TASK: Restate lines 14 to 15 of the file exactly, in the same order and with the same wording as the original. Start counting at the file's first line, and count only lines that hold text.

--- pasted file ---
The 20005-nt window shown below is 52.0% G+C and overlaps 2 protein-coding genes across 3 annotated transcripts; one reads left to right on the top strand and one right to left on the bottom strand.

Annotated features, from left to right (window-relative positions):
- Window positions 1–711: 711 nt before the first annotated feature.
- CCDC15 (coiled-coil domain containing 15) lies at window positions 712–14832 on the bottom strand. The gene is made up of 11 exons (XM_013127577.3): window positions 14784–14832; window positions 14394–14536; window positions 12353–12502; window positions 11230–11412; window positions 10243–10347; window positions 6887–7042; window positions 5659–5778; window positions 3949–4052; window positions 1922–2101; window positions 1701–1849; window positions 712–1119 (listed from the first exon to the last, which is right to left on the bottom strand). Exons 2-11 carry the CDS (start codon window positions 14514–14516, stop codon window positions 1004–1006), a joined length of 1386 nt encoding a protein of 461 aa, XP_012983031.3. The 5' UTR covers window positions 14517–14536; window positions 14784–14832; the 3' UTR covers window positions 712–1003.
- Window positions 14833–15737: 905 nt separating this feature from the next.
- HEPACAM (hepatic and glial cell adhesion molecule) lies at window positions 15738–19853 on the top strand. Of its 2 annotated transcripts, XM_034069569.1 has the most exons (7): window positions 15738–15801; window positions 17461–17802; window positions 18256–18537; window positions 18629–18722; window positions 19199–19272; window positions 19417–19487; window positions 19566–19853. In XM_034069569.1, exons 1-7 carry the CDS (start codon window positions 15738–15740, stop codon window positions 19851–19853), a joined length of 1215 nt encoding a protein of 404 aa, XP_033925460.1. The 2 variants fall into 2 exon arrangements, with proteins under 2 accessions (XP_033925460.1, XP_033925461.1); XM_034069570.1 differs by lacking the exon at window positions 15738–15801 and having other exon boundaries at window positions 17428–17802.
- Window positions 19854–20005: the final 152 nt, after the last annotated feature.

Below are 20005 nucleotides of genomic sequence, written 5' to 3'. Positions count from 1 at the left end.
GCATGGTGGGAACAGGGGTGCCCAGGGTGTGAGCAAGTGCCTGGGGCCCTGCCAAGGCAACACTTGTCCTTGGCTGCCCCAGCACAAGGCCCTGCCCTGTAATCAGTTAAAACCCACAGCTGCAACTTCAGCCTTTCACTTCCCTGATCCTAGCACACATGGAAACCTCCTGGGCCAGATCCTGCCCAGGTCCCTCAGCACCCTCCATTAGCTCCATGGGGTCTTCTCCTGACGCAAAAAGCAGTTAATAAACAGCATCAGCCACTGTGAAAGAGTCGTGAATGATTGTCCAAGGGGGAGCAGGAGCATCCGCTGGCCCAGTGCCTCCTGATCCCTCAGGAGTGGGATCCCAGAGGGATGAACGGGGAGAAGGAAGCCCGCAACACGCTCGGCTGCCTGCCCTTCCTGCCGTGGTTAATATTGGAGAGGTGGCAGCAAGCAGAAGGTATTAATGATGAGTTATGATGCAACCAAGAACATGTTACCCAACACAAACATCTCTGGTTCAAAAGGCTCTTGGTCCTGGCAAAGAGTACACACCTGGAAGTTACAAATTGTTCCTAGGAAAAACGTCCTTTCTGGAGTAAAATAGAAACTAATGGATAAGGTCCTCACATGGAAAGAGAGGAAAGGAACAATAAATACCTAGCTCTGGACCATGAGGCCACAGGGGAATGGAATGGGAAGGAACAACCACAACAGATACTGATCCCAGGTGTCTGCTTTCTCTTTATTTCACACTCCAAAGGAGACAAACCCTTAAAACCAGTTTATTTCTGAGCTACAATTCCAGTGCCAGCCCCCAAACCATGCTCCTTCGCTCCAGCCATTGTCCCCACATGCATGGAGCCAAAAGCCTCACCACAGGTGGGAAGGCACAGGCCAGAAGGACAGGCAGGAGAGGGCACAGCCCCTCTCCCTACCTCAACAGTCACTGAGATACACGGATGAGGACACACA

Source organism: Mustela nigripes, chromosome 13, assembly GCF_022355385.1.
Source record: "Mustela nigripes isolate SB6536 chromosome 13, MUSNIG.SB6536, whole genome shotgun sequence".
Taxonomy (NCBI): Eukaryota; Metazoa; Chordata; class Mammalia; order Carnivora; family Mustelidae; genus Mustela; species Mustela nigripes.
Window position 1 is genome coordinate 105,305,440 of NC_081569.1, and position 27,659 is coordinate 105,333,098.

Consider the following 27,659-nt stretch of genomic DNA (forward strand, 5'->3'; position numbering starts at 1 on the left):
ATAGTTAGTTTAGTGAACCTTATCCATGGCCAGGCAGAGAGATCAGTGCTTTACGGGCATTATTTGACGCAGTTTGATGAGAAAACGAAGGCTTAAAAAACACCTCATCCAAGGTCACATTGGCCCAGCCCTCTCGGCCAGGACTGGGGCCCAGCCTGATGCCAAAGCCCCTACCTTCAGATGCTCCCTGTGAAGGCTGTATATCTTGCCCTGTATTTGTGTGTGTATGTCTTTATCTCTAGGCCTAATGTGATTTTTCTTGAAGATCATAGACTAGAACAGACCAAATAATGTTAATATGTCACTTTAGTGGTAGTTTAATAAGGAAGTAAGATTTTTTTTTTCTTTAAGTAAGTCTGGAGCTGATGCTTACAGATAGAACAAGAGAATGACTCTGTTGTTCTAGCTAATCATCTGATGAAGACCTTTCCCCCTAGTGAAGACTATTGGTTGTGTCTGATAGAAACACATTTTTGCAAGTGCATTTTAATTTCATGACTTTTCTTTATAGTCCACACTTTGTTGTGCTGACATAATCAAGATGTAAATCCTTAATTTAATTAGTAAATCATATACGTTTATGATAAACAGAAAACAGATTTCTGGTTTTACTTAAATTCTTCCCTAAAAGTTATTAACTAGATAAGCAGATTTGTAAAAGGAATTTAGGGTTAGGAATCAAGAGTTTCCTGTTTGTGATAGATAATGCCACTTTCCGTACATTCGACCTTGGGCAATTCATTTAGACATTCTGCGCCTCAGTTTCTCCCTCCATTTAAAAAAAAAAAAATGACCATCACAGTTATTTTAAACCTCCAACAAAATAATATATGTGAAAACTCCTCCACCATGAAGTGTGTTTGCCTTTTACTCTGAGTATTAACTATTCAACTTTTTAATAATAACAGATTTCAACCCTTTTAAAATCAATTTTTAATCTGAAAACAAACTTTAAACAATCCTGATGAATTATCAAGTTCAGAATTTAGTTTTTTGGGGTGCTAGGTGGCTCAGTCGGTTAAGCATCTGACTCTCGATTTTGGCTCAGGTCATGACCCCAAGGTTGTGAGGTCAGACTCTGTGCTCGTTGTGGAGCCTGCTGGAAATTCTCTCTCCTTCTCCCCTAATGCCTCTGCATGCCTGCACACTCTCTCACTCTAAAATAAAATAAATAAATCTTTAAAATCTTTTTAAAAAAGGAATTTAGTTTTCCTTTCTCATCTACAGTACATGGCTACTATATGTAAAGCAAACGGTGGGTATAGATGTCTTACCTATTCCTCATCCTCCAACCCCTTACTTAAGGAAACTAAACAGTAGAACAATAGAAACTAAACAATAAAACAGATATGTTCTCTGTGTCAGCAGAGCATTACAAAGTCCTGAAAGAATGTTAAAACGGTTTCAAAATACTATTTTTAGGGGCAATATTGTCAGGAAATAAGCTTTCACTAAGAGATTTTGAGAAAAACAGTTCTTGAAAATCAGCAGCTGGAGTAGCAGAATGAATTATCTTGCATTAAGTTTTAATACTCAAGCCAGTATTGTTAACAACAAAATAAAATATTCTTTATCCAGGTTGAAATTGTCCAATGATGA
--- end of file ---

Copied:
Consider the following 27,659-nt stretch of genomic DNA (forward strand, 5'->3'; position numbering starts at 1 on the left):
ATAGTTAGTTTAGTGAACCTTATCCATGGCCAGGCAGAGAGATCAGTGCTTTACGGGCATTATTTGACGCAGTTTGATGAGAAAACGAAGGCTTAAAAAACACCTCATCCAAGGTCACATTGGCCCAGCCCTCTCGGCCAGGACTGGGGCCCAGCCTGATGCCAAAGCCCCTACCTTCAGATGCTCCCTGTGAAGGCTGTATATCTTGCCCTGTATTTGTGTGTGTATGTCTTTATCTCTAGGCCTAATGTGATTTTTCTTGAAGATCATAGACTAGAACAGACCAAATAATGTTAATATGTCACTTTAGTGGTAGTTTAATAAGGAAGTAAGATTTTTTTTTTCTTTAAGTAAGTCTGGAGCTGATGCTTACAGATAGAACAAGAGAATGACTCTGTTGTTCTAGCTAATCATCTGATGAAGACCTTTCCCCCTAGTGAAGACTATTGGTTGTGTCTGATAGAAACACATTTTTGCAAGTGCATTTTAATTTCATGACTTTTCTTTATAGTCCACACTTTGTTGTGCTGACATAATCAAGATGTAAATCCTTAATTTAATTAGTAAATCATATACGTTTATGATAAACAGAAAACAGATTTCTGGTTTTACTTAAATTCTTCCCTAAAAGTTATTAACTAGATAAGCAGATTTGTAAAAGGAATTTAGGGTTAGGAATCAAGAGTTTCCTGTTTGTGATAGATAATGCCACTTTCCGTACATTCGACCTTGGGCAATTCATTTAGACATTCTGCGCCTCAGTTTCTCCCTCCATTTAAAAAAAAAAAAATGACCATCACAGTTATTTTAAACCTCCAACAAAATAATATATGTGAAAACTCCTCCACCATGAAGTGTGTTTGCCTTTTACTCTGAGTATTAACTATTCAACTTTTTAATAATAACAGATTTCAACCCTTTTAAAATCAATTTTTAATCTGAAAACAAACTTTAAACAATCCTGATGAATTATCAAGTTCAGAATTTAGTTTTTTGGGGTGCTAGGTGGCTCAGTCGGTTAAGCATCTGACTCTCGATTTTGGCTCAGGTCATGACCCCAAGGTTGTGAGGTCAGACTCTGTGCTCGTTGTGGAGCCTGCTGGAAATTCTCTCTCCTTCTCCCCTAATGCCTCTGCATGCCTGCACACTCTCTCACTCTAAAATAAAATAAATAAATCTTTAAAATCTTTTTAAAAAAGGAATTTAGTTTTCCTTTCTCATCTACAGTACATGGCTACTATATGTAAAGCAAACGGTGGGTATAGATGTCTTACCTATTCCTCATCCTCCAACCCCTTACTTAAGGAAACTAAACAGTAGAACAATAGAAACTAAACAATAAAACAGATATGTTCTCTGTGTCAGCAGAGCATTACAAAGTCCTGAAAGAATGTTAAAACGGTTTCAAAATACTATTTTTAGGGGCAATATTGTCAGGAAATAAGCTTTCACTAAGAGATTTTGAGAAAAACAGTTCTTGAAAATCAGCAGCTGGAGTAGCAGAATGAATTATCTTGCATTAAGTTTTAATACTCAAGCCAGTATTGTTAACAACAAAATAAAATATTCTTTATCCAGGTTGAAATTGTCCAATGATGA